- Avoid verbs that happen in the head (for learning objectives)
- Create activities that test if the learner can use the information, not if they know the information
- How will you know if the course has succeeded (i.e. met business objective).
- Action mapping slide deck on SlideShare
- Cathy's great blog. Subscribe to it!
- Also, check out Cathy's awesome deck on fighting coporate drone in elearning.
Dan Rollins - Allianz
Brian McFarlin - Univeristy of Houston
Eric Berg - LINGOs
Interesting talks from these gentleman about how they have incorporated Articulate tools into their very different work environments. Interesting but not terribly useful. I found them a bit too specific to their own circumstance and the talks too general and high level to be of much use. One very interesting tidbit from Brian though:
Now my understanding of the conventional wisdom about the GenY population entering the workforce is that they are all digital natives and therefore they are primed and ready to go with elearning. They don't have the mental barriers that Boomers or GenXers might have. But Brain's take on it went like this: the school had been pushing professors to put portions of their course on line, but these folks had no idea how to do that and were very skeptical online learning anyway. So they'd take a transcript of their lecture, turn it into .pdf, put it online and call it elearning. When Brian came along and tried to do an actual blended approach with real elearning tools, these GenY students were very resistant to the idea at first, because they already had exposure to 'elearning' and it had been lame. I know it's always tricky to talk in generalities about any group, and probably every college is having a slightly different experience with elearning, but I still found it fascinating that this one anecdotal experience bucks the established stereotype. The poplulation that we are expecting to be wide open, could very well have a subpopulation that is already biased against.
End of part 2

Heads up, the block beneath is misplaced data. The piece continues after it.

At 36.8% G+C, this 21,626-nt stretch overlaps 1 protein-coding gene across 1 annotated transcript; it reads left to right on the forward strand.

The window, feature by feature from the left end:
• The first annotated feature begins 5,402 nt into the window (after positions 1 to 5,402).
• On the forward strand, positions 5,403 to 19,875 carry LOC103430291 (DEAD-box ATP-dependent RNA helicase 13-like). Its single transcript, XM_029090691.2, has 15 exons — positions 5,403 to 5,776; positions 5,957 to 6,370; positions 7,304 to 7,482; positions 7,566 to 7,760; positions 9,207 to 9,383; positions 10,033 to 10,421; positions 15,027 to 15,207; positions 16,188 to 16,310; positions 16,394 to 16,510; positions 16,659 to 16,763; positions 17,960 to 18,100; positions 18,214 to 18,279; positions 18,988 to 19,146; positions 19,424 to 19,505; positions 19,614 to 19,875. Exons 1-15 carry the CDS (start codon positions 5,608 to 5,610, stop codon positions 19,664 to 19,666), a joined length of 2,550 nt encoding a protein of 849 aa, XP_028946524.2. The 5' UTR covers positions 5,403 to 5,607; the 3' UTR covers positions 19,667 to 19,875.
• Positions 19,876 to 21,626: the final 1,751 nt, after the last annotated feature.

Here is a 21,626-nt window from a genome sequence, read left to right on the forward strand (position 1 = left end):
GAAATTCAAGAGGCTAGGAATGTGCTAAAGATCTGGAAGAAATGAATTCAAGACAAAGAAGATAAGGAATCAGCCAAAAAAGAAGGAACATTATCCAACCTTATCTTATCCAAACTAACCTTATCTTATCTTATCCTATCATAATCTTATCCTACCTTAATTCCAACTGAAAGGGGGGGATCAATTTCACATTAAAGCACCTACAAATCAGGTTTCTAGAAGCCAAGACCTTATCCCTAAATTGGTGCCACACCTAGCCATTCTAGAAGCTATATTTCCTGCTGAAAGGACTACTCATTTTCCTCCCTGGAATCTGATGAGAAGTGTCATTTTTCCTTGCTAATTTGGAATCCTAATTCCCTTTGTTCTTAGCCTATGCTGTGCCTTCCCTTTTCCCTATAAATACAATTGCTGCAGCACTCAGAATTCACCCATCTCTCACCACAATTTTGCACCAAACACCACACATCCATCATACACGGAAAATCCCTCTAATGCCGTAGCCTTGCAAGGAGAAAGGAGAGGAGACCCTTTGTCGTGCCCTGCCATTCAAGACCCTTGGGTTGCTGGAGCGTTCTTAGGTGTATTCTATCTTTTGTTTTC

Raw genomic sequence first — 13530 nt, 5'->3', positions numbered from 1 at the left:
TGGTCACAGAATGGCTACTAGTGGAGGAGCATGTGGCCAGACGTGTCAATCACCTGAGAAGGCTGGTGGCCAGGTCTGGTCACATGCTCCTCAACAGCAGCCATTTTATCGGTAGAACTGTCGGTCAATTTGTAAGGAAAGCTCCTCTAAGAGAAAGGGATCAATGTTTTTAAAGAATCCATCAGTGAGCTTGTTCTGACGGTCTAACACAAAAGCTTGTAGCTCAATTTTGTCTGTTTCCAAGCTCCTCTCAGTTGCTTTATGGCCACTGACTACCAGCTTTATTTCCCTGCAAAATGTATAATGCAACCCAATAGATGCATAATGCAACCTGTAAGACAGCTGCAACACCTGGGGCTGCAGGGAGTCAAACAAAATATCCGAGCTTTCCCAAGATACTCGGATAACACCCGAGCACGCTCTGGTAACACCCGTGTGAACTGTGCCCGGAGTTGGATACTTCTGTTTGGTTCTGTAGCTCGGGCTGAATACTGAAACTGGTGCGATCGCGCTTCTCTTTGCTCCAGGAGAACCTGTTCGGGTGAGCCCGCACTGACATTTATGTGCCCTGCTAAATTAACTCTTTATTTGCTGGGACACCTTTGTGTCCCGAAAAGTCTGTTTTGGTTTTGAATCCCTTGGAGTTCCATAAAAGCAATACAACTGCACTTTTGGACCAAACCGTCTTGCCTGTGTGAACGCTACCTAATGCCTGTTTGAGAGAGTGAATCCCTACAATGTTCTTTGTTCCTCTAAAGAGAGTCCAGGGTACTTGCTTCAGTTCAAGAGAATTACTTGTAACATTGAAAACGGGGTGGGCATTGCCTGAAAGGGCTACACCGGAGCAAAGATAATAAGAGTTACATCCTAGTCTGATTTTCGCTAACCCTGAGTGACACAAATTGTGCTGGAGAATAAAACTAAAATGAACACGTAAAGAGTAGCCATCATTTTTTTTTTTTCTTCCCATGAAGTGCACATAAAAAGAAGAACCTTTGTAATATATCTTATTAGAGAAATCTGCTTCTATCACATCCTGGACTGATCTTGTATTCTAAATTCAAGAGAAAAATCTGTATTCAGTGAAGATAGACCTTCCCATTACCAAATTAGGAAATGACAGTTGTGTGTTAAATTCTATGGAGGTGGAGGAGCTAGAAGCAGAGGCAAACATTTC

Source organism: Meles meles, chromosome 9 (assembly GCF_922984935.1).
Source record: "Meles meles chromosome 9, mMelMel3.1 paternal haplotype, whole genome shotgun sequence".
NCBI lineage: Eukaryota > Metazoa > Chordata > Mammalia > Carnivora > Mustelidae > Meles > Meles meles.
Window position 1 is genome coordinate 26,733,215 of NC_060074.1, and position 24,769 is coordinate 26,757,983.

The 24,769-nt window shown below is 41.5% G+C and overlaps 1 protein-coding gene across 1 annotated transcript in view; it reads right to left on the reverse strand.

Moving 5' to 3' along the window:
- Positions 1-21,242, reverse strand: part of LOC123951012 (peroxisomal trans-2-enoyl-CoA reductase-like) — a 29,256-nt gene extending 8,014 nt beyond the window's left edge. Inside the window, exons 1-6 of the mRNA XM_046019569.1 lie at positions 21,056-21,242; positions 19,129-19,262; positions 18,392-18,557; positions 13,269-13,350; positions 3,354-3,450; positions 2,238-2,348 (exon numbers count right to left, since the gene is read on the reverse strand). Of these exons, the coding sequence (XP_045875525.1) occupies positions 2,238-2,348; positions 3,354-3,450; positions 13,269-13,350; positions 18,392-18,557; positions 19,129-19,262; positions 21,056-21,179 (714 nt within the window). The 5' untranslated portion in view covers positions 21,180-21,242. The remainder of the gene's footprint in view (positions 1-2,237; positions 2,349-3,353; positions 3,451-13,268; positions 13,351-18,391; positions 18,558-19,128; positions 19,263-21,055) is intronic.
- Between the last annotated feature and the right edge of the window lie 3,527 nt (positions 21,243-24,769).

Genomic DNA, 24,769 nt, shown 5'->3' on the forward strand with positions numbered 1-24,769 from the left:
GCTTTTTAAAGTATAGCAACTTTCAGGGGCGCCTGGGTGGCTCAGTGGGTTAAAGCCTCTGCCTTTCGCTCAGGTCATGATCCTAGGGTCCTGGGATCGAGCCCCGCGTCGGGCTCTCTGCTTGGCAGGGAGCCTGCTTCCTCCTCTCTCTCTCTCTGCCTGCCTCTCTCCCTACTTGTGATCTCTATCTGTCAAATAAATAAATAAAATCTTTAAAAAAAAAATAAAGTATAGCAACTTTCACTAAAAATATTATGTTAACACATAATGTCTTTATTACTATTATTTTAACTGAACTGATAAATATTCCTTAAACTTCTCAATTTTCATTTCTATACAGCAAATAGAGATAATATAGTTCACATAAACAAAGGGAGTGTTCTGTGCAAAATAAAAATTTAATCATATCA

Monday, March 9, 2009
The theme that kept coming up over and over is throwing out the conventional (I hesitate to call it) wisdom with PowerPoint for a more direct, emotional approach. In other words, replace the bullet points with a story. This came out explicitly from the very start in Cliff Atkinson's keynote and others, as well as implicitly in the style of the work that was shown throughout the day. There were plenty of other ideas that kept surfacing; ideas that you'd expect to hear at a conference about a tools like the Articulate tools, in times like these. Things like: speed, ease of use, ROI. But what we seemed to come back to over and over was storytelling. The theme of the conference was "Be an elearning Hero" but it really should have been "Tell an elearning Story."
Keynote - Cliff Atkinson:Beyond Bullet Points
- Story not information
- Make it personal
- Working memory only holds small bits
- Change the metaphor from paper to film
- Chunk information
- Use visuals
He talked about the way memory works. The way working memory, which is only capable of holding 4 items, thoughts, facts at a time (used to be 7, i guess Google is making us stoopit), so setting a learner in front of 40 slides, all crammed with information is just pointless. The vast majority of that information will simply slip out of working memory and never be committed to long term memory, resulting in fragmented learning.
Then he walked us through his method with an example course using his story template and other tools and techniques. Sort of a course makeover.
All in all it, was a great talk and very engaging. Cliff is a good speaker and obviously a very skilled presenter. Lots of thought-provoking ideas about presentation design. Couple thing bothere me a bit. It felt to me that this was his standard spiel shoehorned into an learning context. That's not a huge dig, because is standard spiel is so good. But I would have liked a little more shift in focus to learning. Also, the course makeover was just OK. It wasn't very dramatic or revelatory, but did serve to underscore the points and ideas in his main talk, but I could have used less of it.
Cambridge Handbook of Multimedia Learning - Richard Mayer (pricey!)
Cliff didn't mention these, but they are in a similar vein:
Slide:ology - Nancy Duarte
Presentation Zen - Garr Reynolds
Also see part 2 for Cathy Moore
End Part 1
It was a mistake.
I'm not pleased at Hilton's transparently cynical game of hiding regular TV, buried at the end of long menu of pay options, that you have to go through every time you want to switch the channel. What's the point of even having a remote? After much frustration, I eventually decided on the History channel. But nothing there about the Tower of London, or the reign of the emperor Ashoka, or even what I had come to think of as the History Channel stock in trade: endless and apparently unedited interviews with WWII vets over stock footage of Kamikaze planes crashing into the Pacific. No, the History Channel was showing the scourge of ultra-violent gangs sweeping across the country. Ack! No! Change the channel...3 minutes of menu shuffling later: Wolf Blitzer was droning on about the sinking global economy. O forget it.